Abstract:  In December 2005, the City Council of Rochester, New York, passed an amendment to its municipal code requiring inspection for and correction of lead hazards. Local lead-poisoning prevention advocates had long recognized the need for stronger lead policy to address Rochester’s high rate of childhood lead poisoning. Between 2000 and 2005, a diverse coalition of educators, healthcare professionals, community members, researchers, government officials, and many others worked to develop a strategy for ending childhood lead poisoning in Rochester by 2010. Their experience in defining the issue, mustering resources, and structuring their decision-making processes is informative for other communities seeking to overcome barriers to improved primary prevention policy.

 

June 25, 2008 at 8:19 am Leave a comment

Health Disparities in Rochester: What Needs to be Done

In a follow-up to the previous post (Report Details Disparities in Care), Nancy Bennett, M.D. and Wade Norwood have written a piece that appeared in today’s Democrat & Chronicle. Bennett is director of the URMC Center for Community Health and Norwood is director of Community Engagement for the Finger Lakes Health Systems Agency.

The piece (which appears below) addresses the underlying factors behind disparities in our community, the progress that has been made, and the challenges that remain.

Spread good health to all corners of Rochester

Dr. Nancy Bennett and Wade Norwood

In the World Health Organization’s comparison of the health of nations, the United States ranks 24th, below most industrialized nations. However, the United States spends more per capita, and our expenditures are rising faster than those in any other country. While the reasons for this paradox are many, one critical factor is the persistence of health disparities based on race, ethnicity and socioeconomic status.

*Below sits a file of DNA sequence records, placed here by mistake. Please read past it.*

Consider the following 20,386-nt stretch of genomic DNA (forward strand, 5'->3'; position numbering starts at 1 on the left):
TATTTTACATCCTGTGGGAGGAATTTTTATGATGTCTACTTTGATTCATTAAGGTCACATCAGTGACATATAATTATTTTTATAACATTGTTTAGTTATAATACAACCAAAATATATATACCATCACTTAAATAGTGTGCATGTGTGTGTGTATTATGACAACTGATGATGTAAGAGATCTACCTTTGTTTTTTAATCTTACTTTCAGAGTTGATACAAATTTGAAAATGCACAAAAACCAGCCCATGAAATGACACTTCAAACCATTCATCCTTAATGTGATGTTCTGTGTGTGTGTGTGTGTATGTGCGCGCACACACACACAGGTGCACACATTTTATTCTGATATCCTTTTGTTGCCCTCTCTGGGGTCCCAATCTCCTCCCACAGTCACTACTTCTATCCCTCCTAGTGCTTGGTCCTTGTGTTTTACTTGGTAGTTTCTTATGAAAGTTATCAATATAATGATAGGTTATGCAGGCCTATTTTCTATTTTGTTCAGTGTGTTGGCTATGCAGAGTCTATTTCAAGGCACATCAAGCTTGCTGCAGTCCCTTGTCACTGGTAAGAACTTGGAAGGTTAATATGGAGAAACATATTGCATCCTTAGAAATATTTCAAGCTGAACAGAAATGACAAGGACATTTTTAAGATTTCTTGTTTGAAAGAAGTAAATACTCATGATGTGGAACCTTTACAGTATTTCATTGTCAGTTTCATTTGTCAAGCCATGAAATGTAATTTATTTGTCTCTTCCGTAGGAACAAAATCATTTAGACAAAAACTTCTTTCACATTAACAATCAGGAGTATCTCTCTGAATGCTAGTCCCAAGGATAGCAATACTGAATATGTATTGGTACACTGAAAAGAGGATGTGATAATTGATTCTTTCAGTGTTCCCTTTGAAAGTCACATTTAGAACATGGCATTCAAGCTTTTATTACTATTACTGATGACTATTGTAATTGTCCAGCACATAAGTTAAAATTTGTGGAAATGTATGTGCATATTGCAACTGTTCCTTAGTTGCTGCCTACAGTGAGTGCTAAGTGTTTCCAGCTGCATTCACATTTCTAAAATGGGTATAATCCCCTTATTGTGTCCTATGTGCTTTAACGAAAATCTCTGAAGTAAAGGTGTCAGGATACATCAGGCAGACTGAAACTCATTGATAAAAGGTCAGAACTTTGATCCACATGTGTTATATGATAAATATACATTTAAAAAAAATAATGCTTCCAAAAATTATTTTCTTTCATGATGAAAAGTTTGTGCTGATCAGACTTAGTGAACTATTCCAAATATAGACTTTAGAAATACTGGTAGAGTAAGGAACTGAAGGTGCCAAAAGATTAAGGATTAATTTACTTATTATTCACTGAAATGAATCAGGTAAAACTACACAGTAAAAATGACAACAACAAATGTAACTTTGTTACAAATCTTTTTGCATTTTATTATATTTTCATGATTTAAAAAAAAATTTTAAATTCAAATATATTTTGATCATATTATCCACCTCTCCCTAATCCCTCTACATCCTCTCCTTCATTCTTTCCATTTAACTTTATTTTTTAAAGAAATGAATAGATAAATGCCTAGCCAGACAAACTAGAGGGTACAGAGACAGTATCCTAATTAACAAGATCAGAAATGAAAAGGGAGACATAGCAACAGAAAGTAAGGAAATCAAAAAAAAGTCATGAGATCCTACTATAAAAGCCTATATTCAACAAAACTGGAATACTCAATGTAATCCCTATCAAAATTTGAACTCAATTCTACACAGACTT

To improve our country’s health, we must improve the health of our most vulnerable populations. While we all are cared for by the same health systems, white suburban populations enjoy relatively good health, but poor urban and rural populations do not.

One example of these horrible inequalities was reported this month by the Dartmouth Atlas Project: African Americans are more likely to suffer leg amputations than white people.

The reasons for such differences are complex.

  • African Americans have higher rates of obesity and smoking, putting them at greater risk for diabetes and peripheral vascular disease, heightening the risk of amputation.
  • African Americans are likely to have poorer access to primary and specialty care, which might improve the management of chronic disease, thus preventing complications.
  • African Americans often have poorer access to advanced surgical alternatives to amputation.

Although these differences may be related to the adequacy of insurance, studies have shown that differences remain even when coverage is equal. We need to understand, through public health and health services research, the complexities of this pathway so that we can eliminate inequalities.

(more…)

June 18, 2008 at 2:35 pm Leave a comment

Report Details Racial Disparities in Care

The Dartmouth Atlas Project has released a report titled Disparities in Health and Health Care Among Medicare Beneficiaries.  While disparities in care are generally associated with race and socioeconomic factors, the Dartmouth report reveals that geography also plays an important role.  The report examines geographic disparities in the rates of leg amputations (a complication of diabetes), screening for breast cancer and diabetes, the prevalence of primary care physicians, and ambulatory care vs. hospitalization rates. You can read a NY Times article on the report here.

The Robert Wood Johnson Foundation used the data in the report as a platform to announce $300 million in new grants to fight health disparities.

The Democrat and Chronicle reports on the Rochester numbers in the report (full article after the jump) and notes that that while progress has been made in areas such as immunizations and mammograms, disparities in diabetes care remain.  According to the most recent Monroe County Adult Health Survey, 20 percent of African Americans in the county have diabetes – more than twice the number of whites and Latinos.

(more…)

June 9, 2008 at 12:20 pm 1 comment

Older Posts Newer Posts


Categories

  • Blogroll

  • Feeds